Through this short report, we act on our commitment to address neglected issues related to death and dying as phenomena from both healthcare and non-healthcare perspectives in line with a new public health approach in several ways. By engaging a broader group of disciplines and facilitating availability of data in the public domain, we hope to stimulate more open dialogue about a wider variety of issues related to death and dying in a range of forums beyond those generally included in PC. We have also briefly described an innovative methodological approach to data generation, which resulted in a response rate at least equivalent to that achieved in our more traditional Delphi survey of professionals in OPCARE9.11 The data presented here are, however, limited in that we make no claims as to which, if any, of the issues raised in the generated data have been addressed in prior research; nor have we evaluated the quality of the responses in any manner here. We fulfil our ambitions to stimulate variety in new research areas to fill knowledge gaps, rather than prioritisation as would have been the case had we used a Delphi panel.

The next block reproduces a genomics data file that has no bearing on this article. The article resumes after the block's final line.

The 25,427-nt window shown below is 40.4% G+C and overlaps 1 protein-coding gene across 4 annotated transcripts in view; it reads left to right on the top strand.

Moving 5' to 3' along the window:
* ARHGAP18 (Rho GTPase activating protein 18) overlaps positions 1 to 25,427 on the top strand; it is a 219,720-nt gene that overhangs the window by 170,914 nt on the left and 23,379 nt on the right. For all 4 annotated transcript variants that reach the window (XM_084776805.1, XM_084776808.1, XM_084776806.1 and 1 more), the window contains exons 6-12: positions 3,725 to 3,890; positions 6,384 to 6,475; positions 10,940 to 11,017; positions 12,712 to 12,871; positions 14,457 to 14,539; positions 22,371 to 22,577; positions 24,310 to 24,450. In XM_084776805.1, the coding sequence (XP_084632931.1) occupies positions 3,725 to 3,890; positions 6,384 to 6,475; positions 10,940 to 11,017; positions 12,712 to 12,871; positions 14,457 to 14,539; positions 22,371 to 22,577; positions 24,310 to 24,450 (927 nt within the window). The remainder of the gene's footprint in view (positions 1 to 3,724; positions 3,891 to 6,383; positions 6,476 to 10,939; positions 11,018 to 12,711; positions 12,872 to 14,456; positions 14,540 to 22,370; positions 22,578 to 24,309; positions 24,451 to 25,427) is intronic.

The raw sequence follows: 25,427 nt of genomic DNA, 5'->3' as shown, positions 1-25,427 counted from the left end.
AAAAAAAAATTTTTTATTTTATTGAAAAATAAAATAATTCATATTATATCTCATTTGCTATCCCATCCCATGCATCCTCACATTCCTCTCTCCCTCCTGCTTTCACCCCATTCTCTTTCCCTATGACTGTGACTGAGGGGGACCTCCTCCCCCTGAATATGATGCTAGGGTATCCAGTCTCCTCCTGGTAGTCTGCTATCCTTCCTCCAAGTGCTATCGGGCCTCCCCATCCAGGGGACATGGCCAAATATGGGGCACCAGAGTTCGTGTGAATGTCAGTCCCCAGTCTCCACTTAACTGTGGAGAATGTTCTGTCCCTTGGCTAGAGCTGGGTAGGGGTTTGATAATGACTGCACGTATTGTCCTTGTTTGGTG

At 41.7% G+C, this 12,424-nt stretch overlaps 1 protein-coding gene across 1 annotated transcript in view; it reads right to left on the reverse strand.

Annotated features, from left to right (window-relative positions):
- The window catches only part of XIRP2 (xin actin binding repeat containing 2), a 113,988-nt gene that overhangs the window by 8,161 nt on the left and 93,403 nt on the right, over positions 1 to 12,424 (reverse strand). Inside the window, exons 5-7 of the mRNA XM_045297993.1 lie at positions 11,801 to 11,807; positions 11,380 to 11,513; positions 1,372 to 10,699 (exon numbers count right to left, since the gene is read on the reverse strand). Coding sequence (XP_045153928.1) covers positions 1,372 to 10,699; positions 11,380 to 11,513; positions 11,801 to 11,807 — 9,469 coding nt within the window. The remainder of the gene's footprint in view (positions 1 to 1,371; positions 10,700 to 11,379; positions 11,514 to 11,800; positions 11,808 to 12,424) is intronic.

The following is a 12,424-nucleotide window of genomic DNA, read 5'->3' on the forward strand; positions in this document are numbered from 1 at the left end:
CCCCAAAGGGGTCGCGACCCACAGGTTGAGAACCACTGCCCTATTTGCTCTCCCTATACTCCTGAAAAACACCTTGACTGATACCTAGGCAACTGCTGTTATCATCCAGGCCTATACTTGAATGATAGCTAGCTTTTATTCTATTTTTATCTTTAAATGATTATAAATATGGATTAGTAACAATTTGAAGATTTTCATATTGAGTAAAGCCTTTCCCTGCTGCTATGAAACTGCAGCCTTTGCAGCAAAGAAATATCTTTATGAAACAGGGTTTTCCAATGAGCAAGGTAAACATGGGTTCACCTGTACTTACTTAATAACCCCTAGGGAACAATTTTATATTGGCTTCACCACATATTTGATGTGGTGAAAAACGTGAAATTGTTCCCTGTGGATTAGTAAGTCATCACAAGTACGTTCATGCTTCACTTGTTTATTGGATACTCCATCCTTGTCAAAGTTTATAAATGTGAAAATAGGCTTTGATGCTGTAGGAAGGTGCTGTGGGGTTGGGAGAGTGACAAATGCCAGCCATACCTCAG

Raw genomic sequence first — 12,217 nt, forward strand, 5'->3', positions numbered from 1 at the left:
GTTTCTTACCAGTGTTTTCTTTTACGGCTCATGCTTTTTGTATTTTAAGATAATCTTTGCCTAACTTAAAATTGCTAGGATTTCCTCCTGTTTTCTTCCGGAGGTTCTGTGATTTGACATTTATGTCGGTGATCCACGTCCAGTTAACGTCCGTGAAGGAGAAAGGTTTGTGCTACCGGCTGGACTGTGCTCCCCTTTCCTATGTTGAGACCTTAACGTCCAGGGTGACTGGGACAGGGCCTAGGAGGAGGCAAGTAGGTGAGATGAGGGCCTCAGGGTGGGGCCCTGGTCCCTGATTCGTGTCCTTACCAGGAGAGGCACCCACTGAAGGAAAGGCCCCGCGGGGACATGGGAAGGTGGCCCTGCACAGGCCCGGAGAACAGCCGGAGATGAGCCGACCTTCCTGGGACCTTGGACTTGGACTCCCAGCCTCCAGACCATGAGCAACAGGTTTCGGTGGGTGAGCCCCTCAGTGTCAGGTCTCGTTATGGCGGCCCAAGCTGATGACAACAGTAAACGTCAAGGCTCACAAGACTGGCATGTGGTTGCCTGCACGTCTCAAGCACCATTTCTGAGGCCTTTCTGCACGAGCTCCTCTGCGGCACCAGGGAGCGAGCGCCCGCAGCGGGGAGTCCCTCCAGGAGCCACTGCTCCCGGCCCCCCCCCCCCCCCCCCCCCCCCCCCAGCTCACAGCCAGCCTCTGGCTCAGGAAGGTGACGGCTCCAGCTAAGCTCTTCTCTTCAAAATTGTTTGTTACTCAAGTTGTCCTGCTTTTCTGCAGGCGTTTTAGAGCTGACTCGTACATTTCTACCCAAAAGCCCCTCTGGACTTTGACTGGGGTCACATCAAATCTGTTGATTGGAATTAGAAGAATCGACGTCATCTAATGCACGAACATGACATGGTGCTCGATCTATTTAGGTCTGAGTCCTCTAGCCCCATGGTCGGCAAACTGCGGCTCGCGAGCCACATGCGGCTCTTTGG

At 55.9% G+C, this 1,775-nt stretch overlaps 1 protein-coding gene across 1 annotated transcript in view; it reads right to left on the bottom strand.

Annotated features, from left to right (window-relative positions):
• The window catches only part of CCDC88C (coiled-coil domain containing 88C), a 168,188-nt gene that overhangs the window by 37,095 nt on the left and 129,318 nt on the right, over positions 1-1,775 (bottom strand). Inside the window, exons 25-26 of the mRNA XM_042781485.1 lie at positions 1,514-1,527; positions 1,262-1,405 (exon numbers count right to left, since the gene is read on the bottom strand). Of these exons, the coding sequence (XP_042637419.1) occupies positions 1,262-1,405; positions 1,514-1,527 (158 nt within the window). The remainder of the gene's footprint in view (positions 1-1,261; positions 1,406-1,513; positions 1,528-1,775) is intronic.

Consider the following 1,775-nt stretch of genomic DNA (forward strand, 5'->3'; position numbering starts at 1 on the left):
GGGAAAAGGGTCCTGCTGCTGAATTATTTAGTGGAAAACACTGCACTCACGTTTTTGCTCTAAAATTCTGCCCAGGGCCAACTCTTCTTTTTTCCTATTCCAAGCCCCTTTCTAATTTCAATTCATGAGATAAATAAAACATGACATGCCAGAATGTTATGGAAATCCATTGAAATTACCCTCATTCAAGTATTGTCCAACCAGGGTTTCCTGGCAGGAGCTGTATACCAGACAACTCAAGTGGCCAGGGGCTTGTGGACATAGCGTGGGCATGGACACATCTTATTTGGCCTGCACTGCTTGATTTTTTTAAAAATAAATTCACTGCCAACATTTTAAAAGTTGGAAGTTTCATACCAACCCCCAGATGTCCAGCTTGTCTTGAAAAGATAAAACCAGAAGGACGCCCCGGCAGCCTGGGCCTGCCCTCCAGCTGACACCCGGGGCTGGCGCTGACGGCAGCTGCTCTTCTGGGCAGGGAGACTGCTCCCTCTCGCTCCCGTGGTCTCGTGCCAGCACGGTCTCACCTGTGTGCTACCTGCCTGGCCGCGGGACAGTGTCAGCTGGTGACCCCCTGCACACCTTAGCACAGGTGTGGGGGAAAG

Finally, we believe that inclusion of a broader range of professional and community competencies has much to offer PC for the future, in terms of improving care, improving research and incorporating knowledge exchange as a form for research dissemination. As open access to information increasingly gains credibility, we need to expand the types of impact we hope PC research may make. The home page of ‘The open access week’ claims: “Open access…has the power to transform the way research and scientific inquiry are conducted. It has direct and widespread implications for academia, medicine, science, industry, and for society as a whole.”12 As the Open Society also points out, open access “supports the unfettering of knowledge created through academic research both as an essential public good and as a way to address the gap between the production of academic knowledge and the needs of civil society.”13 These goals are essential in our joint efforts to improve palliative and end-of-life care for broad populations.